Linked by David Adams on Tue 4th Dec 2007 19:39 UTC, submitted by michuk
Talk, Rumors, X Versus Y "It may be a brave opinion but I predict that Ubuntu Linux and Windows Vista are going to be the two operating systems that will take over the largest chunk of the desktop OS market during the next couple of years. This comparison is based on my experience with both systems during the last couple of weeks on two different computers."
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RE: Silly
by ssa2204 on Tue 4th Dec 2007 22:21 UTC in reply to "Silly"
ssa2204
Member since:
2006-04-22

Keep in mind that Microsoft does not directly battle Apple, but does so through the OEMs such as HP, IBM/Lenovo, Dell, Gateway, etc. So while Apple may have a good marketing campaign as they do now against Vista, they still have to contend with HP, in other words they go up against a double edge sword. As good as Apple can do, they will always be limited in their decision to lock the OS onto their hardware only. At the end of the day it is hard for Apple to compete with HP workstations, desktops, etc.. that are hundreds of dollars less. When Apple had their "own" CPU it was one thing, but to now use Intel PCs makes it much more difficult for them to justify the cost differential.

As for this Linux vs. Vista debate. I just am so tired of these and find these childish and silly. But allow me to point out something that needs to be said. There is a whole industry from applications to gaming that support the Windows OS, and as such will not be particularly interested in seeing Windows lose market share. As much as people would love to see software written for multiple OSs, it just will not happen as this obviously gives rise to development and support cost. No need to drag out the economic dynamics of this as I am sure most of you understand these basic principles. The same can also be said of hardware MFRs. Supporting multiple OSs on a limited basis is one thing, but to give general support across all channels is another.

To put it in a basic sense, HP may offer a limited line of workstations with Suse, put the costs of offering Suse alongside Windows on all desktops, including consumer is just not economical for them. Most importantly HP is a Microsoft reseller, as such they would stand to lose revenue from the sale of the OS. Dell has done this on a limited basis, but did so in a way as to knowingly target an audience that would buy these computers simply because it had Linux. Therefore they were able to price these as not very competitive offerings, but this would not translate across the board.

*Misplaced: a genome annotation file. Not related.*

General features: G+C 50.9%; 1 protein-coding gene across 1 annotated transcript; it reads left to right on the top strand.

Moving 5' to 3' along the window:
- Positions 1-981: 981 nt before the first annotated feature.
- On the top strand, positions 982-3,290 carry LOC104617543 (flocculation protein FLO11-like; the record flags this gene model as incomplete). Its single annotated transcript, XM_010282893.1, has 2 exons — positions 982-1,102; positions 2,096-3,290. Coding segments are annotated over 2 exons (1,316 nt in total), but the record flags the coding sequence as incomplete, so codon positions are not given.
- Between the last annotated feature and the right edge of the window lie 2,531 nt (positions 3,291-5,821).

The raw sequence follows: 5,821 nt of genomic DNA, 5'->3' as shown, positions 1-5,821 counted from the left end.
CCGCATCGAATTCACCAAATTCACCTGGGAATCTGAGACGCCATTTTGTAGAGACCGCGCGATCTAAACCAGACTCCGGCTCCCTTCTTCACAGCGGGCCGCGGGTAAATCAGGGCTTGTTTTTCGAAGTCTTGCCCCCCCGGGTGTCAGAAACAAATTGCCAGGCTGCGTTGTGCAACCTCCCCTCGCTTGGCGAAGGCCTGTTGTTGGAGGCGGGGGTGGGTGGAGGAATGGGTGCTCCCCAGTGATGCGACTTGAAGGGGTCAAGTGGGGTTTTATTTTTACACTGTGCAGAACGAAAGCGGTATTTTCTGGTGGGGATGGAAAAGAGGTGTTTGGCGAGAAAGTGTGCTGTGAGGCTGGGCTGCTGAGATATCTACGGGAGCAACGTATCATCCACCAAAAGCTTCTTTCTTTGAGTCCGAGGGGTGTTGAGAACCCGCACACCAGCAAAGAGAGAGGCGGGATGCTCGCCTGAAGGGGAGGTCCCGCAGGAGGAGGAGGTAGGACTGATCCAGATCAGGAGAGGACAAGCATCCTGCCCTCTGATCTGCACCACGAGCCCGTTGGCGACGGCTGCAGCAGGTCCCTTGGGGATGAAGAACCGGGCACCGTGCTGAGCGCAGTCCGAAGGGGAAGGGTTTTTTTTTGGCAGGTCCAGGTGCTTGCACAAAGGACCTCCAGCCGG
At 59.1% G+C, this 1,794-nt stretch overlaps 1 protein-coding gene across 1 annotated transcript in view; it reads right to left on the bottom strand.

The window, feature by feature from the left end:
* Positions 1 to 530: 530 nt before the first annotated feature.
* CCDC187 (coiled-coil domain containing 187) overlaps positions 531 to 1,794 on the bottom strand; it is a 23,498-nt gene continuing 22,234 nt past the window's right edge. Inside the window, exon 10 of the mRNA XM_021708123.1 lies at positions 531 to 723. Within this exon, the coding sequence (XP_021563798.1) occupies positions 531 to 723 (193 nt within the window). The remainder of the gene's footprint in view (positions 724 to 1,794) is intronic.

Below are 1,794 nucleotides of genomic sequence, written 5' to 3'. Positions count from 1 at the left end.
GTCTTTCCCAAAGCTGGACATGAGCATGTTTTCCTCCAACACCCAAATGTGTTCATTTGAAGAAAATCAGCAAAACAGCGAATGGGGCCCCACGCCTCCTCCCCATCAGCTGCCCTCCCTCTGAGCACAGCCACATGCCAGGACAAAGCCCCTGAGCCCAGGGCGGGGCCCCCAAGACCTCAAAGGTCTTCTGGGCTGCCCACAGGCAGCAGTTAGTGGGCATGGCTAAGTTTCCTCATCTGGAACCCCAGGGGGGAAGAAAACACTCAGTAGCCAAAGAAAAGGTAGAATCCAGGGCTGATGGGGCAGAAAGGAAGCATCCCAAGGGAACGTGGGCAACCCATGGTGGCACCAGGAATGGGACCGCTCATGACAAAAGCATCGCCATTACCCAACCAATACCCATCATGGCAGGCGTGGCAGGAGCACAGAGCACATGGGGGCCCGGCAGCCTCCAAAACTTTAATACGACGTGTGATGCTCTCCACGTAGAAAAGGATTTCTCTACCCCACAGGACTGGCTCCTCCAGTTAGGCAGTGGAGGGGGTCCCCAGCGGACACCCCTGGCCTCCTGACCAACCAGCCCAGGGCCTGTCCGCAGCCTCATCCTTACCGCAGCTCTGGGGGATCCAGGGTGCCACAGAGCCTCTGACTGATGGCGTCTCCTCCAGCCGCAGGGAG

One last topic that really gets heated: DRM. The one aspect that people just simply look over is that the entertainment industry are the ones behind DRM, not Microsoft or Apple. When you put out a consumer product such as XP or Vista, you have a choice to support DRM and allow HD playback, or not to support DRM and have no HD. The media industry would still continue with DRM regardless of whether an OS would support it, simply because set top boxes would. The market share of media PCs is still so small as to force any changes on this. So when Microsoft enabled DRM, while this gave excellent ammo to Microsoft haters, they did so knowing that the vast majority of their customers would have demanded this, or more specifically would have demanded the ability to play HD movies and content. Keep in mind please that the majority of consumers, say what you want about them, do little about DRM but would know that their HD movie is not playable on their new laptop.

The problem for Linux is that not supporting DRM limits the ability of the OS to be widely accepted. Unless DRM can be done away with completely, which it may very well be soon ;) , everyone from consumers to the OEMs will not want to deal with Linux on a broad scale.

Ubuntu, more than any other distro has a good chance at building some user base, it is just that for years to come they will not be able to garner any decent market share simply because their are non-Microsoft forces that will equally be dead set against adopting this OS.

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